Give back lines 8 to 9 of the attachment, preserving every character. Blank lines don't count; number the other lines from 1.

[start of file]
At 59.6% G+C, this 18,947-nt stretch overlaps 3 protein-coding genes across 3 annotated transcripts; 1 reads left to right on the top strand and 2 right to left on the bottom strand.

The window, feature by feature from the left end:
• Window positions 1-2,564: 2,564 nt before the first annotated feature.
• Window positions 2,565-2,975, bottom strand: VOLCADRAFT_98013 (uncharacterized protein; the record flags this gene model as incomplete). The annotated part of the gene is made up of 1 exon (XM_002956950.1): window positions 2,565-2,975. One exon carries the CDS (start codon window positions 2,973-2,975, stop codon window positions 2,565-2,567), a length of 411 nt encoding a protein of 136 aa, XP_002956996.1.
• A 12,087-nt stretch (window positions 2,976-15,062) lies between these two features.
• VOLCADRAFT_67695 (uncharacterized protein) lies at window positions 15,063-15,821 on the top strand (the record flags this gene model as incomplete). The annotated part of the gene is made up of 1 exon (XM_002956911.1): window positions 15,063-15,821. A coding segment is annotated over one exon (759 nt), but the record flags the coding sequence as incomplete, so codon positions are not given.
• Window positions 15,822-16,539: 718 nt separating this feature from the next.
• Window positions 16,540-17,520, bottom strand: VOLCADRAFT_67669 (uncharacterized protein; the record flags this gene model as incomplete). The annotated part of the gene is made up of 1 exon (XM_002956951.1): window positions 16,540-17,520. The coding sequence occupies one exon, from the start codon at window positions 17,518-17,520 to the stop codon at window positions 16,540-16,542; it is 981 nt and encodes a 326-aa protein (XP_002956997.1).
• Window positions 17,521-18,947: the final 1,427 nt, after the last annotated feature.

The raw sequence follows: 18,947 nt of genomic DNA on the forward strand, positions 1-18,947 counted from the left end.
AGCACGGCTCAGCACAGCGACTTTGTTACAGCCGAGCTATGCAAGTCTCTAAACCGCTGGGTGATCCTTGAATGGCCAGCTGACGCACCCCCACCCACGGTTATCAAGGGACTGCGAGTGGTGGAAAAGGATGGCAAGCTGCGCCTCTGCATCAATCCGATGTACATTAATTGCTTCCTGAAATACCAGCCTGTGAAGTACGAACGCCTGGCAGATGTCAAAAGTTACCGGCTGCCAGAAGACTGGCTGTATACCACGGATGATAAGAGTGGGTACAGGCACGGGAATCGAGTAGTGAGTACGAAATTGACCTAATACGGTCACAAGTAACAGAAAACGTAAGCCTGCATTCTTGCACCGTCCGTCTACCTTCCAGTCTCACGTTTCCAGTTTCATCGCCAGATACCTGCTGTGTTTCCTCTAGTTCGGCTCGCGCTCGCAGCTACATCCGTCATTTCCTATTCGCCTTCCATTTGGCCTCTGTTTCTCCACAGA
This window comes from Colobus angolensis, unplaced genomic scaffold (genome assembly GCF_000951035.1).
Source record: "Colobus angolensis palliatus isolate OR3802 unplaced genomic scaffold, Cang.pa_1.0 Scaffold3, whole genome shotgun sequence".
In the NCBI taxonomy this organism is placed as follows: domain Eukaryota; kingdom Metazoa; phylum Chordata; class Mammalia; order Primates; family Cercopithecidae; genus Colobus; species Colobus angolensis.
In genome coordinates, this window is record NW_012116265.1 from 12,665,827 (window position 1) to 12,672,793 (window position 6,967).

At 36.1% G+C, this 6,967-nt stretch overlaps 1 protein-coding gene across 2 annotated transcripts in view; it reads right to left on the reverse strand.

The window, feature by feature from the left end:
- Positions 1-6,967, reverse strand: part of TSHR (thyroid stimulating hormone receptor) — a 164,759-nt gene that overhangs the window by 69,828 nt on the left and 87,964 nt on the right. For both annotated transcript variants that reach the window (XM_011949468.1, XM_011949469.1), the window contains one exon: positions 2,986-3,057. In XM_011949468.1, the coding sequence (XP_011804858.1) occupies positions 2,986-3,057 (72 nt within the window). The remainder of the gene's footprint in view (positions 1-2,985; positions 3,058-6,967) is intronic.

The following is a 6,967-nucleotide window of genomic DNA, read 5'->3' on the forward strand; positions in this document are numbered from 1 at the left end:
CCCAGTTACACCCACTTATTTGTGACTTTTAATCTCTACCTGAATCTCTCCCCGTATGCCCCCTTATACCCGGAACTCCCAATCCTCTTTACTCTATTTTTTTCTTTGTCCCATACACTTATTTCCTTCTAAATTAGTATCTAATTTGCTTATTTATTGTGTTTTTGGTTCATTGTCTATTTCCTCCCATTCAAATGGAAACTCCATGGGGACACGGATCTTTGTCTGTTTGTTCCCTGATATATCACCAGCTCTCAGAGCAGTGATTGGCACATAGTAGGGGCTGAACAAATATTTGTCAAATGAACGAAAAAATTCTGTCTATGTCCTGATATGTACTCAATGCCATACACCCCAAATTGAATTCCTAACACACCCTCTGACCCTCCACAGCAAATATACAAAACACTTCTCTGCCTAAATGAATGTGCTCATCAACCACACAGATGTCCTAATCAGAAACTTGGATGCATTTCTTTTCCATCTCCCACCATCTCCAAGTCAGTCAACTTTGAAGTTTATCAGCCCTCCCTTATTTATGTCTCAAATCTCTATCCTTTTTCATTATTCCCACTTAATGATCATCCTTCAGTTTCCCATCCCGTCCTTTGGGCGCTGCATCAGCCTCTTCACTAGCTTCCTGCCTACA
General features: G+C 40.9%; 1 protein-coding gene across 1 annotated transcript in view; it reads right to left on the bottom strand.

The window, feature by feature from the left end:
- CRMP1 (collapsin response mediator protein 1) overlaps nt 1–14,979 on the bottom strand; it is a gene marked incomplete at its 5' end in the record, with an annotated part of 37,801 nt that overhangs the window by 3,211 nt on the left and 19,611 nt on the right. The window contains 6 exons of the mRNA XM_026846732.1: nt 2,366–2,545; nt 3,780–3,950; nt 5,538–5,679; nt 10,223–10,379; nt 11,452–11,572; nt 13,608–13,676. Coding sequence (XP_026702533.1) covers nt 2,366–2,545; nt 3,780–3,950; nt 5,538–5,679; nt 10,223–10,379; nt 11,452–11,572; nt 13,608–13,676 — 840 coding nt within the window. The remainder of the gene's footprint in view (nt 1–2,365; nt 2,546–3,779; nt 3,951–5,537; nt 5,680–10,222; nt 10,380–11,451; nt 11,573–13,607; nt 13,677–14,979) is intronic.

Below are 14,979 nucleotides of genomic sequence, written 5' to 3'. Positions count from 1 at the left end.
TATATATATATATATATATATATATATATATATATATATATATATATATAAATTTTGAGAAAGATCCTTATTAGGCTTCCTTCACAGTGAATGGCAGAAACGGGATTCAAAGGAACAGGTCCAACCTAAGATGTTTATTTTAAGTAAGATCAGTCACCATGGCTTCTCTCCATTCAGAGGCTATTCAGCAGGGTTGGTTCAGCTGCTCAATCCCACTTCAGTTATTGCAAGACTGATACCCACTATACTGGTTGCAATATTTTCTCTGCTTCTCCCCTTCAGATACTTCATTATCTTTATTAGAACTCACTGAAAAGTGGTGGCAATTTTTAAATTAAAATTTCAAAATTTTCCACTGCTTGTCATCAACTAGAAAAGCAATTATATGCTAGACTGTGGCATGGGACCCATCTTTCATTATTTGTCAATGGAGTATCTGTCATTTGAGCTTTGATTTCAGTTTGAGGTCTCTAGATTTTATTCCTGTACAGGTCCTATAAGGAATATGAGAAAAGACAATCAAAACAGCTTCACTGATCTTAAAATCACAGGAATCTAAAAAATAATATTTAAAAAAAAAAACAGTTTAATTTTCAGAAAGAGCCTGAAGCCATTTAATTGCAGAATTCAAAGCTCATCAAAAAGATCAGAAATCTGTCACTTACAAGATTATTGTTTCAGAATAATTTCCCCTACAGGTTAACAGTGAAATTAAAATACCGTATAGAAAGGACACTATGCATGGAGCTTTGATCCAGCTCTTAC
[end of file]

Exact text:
• Window positions 16,540-17,520, bottom strand: VOLCADRAFT_67669 (uncharacterized protein; the record flags this gene model as incomplete). The annotated part of the gene is made up of 1 exon (XM_002956951.1): window positions 16,540-17,520. The coding sequence occupies one exon, from the start codon at window positions 17,518-17,520 to the stop codon at window positions 16,540-16,542; it is 981 nt and encodes a 326-aa protein (XP_002956997.1).
• Window positions 17,521-18,947: the final 1,427 nt, after the last annotated feature.